Web Only / Features » July 11, 2013
House Evades Food Stamp Renewal
A program that feeds millions faces an uncertain fate.
Rep. Jim McGovern (D-Mass.), who has led Democratic opposition to SNAP cuts, tells In These Times he fears the worst—that House Republicans are gearing up to slash food stamps by even more than the $20 billion included in the first farm bill.
Today, House Republicans passed a farm bill that does not include funding for food stamps, leaving the program’s future up in the air.
Rep. Frank Lucas (R-Okla.), the chairman of the Agricultural Committee, decided to take the unusual measure of removing food stamps from the bill weeks after the GOP majority failed to pass a version that would have funded both agricultural and nutrition programs. That first bill went down in flames when the $20 billion in proposed cuts to the Supplemental Nutrition Assistance Program (SNAP) provoked an unlikely coalition of opponents—Democrats who felt that the cuts went too far, and a pack of about 60 far-right Republicans who thought the cuts did not go deep enough. Lucas’ idea was that by splitting the bill into two different components, it would be easier to reach a Republican majority on both.
The agriculture-only bill, which funds $195 billion worth of subsidies, passed the House on Thursday by a 216-208 margin. However, the future of SNAP, whose benefits reach about 46 million Americans, remains decidedly less clear. No nutrition-only bill is on the table in the House. When asked about what Republicans were planning on doing with the program, House Speaker John Boehner told reporters, “We’ll get to that later.”
Food stamps are a mandatory spending program, meaning that they are supposed to receive enough funding to cover every eligible American. But the current version of the program expires on September 30. As Ezra Klein has pointed out, there are a number of possible outcomes. SNAP could potentially face cuts in the congressional appropriations process on the grounds that it has not yet been authorized. The other option would be to reconcile the House’s current agriculture-only bill and the bill the Senate passed, which would cut SNAP by $4 billion. Finally, House Republicans could pass a nutrition-only version of the bill before heading to conference—likely one that includes steep cuts. None of these are particularly good options for food stamp beneficiaries.
Rep. Jim McGovern (D-Mass.), who has led Democratic opposition to SNAP cuts, tells In These Times he fears the worst—that House Republicans are gearing up to slash food stamps by even more than the $20 billion included in the first farm bill. Those cuts would have eliminated eligibility for two million people, according to estimates from the Congressional Budget Office.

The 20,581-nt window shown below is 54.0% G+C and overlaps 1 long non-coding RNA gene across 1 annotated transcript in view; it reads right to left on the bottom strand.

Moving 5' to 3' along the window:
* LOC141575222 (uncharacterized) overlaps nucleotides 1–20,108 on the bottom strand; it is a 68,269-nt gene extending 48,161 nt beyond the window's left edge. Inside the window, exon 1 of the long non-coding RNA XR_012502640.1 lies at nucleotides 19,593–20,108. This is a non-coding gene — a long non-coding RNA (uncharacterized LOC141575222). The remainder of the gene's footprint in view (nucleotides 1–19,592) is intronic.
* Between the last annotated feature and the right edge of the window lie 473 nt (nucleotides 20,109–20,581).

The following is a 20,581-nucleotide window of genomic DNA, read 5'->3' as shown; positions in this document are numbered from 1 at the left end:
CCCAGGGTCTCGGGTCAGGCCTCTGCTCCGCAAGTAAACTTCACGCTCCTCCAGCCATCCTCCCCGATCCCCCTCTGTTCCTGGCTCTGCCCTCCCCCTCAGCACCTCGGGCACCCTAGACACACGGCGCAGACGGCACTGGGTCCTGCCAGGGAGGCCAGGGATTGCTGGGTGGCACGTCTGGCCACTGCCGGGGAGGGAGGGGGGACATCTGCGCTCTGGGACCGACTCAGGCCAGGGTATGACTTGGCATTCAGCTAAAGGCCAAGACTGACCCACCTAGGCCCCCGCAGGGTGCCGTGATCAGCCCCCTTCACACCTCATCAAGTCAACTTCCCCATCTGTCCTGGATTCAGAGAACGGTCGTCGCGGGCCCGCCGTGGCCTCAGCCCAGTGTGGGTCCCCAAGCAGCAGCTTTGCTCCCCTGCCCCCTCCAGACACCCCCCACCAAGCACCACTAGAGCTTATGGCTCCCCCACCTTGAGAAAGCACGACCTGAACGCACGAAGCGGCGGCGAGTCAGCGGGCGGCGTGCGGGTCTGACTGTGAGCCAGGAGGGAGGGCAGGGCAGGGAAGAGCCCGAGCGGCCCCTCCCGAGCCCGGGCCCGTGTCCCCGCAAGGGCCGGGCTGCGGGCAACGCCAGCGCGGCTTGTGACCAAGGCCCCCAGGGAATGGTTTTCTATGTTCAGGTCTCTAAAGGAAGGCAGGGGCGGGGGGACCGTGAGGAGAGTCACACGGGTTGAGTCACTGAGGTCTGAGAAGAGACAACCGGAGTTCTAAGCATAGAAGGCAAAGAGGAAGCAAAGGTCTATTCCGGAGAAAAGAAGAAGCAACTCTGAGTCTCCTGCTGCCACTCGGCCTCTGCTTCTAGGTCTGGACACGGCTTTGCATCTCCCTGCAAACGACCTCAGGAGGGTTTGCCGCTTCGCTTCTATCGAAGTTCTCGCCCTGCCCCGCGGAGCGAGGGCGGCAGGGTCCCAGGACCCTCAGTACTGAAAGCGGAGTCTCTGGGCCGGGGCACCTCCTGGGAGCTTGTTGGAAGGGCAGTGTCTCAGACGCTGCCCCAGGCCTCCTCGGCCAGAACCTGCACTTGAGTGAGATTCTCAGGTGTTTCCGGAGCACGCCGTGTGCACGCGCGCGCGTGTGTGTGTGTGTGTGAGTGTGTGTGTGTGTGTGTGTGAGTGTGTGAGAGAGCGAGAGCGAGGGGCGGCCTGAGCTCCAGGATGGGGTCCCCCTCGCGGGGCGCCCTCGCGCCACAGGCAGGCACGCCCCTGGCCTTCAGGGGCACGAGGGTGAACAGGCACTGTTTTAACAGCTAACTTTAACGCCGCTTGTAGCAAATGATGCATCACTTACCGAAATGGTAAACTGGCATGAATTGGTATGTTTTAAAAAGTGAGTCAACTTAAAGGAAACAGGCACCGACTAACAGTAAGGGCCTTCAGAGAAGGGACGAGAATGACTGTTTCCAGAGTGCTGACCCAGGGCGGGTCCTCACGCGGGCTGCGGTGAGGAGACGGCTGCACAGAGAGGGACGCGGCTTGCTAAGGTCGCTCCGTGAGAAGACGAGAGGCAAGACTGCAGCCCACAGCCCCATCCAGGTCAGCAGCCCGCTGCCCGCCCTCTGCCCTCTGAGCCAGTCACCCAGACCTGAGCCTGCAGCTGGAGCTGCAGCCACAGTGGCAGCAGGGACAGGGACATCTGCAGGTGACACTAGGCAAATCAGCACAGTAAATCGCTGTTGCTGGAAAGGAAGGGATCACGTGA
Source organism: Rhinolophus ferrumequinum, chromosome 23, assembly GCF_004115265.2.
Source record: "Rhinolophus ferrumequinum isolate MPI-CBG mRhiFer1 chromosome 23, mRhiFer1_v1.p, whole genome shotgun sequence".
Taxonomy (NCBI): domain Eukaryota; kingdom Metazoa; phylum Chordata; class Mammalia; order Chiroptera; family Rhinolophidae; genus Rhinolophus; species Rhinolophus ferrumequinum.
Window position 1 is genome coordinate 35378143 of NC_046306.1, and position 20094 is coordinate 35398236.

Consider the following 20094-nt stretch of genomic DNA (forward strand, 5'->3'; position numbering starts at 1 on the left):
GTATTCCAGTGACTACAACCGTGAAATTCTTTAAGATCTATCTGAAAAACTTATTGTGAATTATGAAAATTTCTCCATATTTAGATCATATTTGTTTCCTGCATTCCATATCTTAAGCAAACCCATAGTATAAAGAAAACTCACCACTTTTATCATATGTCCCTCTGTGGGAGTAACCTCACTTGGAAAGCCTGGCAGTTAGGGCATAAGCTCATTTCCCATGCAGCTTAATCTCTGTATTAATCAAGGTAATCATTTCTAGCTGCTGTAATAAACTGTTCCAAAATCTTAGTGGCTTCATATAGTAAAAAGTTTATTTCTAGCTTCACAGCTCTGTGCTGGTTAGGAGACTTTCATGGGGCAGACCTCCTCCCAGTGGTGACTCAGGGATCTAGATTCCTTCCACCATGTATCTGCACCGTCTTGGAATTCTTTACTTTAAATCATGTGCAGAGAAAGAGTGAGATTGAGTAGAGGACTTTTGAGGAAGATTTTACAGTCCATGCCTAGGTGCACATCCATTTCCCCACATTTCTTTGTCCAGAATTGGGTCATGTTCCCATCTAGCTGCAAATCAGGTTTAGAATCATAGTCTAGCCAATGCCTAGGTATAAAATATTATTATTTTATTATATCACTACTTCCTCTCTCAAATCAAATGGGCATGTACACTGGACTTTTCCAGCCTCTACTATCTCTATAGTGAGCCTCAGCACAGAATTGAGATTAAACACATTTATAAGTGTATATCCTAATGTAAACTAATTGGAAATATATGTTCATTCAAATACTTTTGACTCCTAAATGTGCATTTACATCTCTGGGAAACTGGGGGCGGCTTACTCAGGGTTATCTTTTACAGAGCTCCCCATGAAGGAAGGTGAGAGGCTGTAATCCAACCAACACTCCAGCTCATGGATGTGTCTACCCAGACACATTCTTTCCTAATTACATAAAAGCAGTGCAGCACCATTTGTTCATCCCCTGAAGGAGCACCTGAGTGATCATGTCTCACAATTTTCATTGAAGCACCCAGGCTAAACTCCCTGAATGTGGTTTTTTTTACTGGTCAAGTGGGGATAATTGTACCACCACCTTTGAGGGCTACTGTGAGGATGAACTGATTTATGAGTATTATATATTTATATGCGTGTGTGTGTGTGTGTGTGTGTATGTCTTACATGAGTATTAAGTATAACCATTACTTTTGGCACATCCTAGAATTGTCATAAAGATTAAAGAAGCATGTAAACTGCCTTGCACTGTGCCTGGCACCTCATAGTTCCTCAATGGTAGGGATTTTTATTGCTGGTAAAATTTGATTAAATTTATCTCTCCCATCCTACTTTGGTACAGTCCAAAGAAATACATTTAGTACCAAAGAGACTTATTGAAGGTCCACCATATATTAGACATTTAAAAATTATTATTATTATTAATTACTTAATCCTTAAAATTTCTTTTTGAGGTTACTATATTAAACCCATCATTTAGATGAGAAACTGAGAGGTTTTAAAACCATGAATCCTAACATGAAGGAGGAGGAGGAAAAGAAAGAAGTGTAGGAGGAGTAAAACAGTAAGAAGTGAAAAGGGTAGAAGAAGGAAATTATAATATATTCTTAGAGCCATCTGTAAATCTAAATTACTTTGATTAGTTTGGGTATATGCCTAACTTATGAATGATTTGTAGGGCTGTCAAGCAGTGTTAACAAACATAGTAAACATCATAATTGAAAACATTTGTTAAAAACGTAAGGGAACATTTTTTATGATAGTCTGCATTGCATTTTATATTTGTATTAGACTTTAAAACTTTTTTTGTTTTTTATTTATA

“We have no idea what the Republicans plan to do with SNAP, but in order to persuade 62 Republicans who voted against the farm bill a few weeks ago to now vote for the bill, something had to be promised,” McGovern says. “And what we fear is that SNAP is on the chopping block in an even more severe way. We’re prepared for war here. This is going to be all-out fight and it’s a fight worth having. We’re supposed to stand for people who are struggling, who need help, who are vulnerable and we’re gonna do that.”
McGovern says that Democrats need to be vigilant about all the possible courses of action in order to prevent SNAP cuts from taking place. Though he commends the White House for issuing a veto threat, he adds, “They need to step it up, too.”
“We need to remind people why this program is important—not just SNAP but why nutrition programs are important, why programs that provide for your citizens’ meals and your kids’ meals are important,” he says. “I don’t trust this Republican leadership. I know they’re going to go after this program. I’m not sure which vehicle they’re going to use to go after this program. But whatever they do, we have to be ready and use every tactic that we have available to us, being in the minority, to fight back. And I hope we’ll prevail.”
Ultimately, the program’s funding may depend on how just many cuts Democrats are willing to accept over the course of the next several months. The fact that the Democratic-majority Senate has already agreed to $4 billion does not bode well.
Cole Stangler is an In These Times staff writer and Schumann Fellow based in Washington D.C., covering labor, trade, foreign policy and environmental issues. His reporting has appeared in The Huffington Post and The American Prospect, and has been cited in The New York Times. He can be reached at cole[at]inthesetimes.com. Follow him on Twitter @colestangler.
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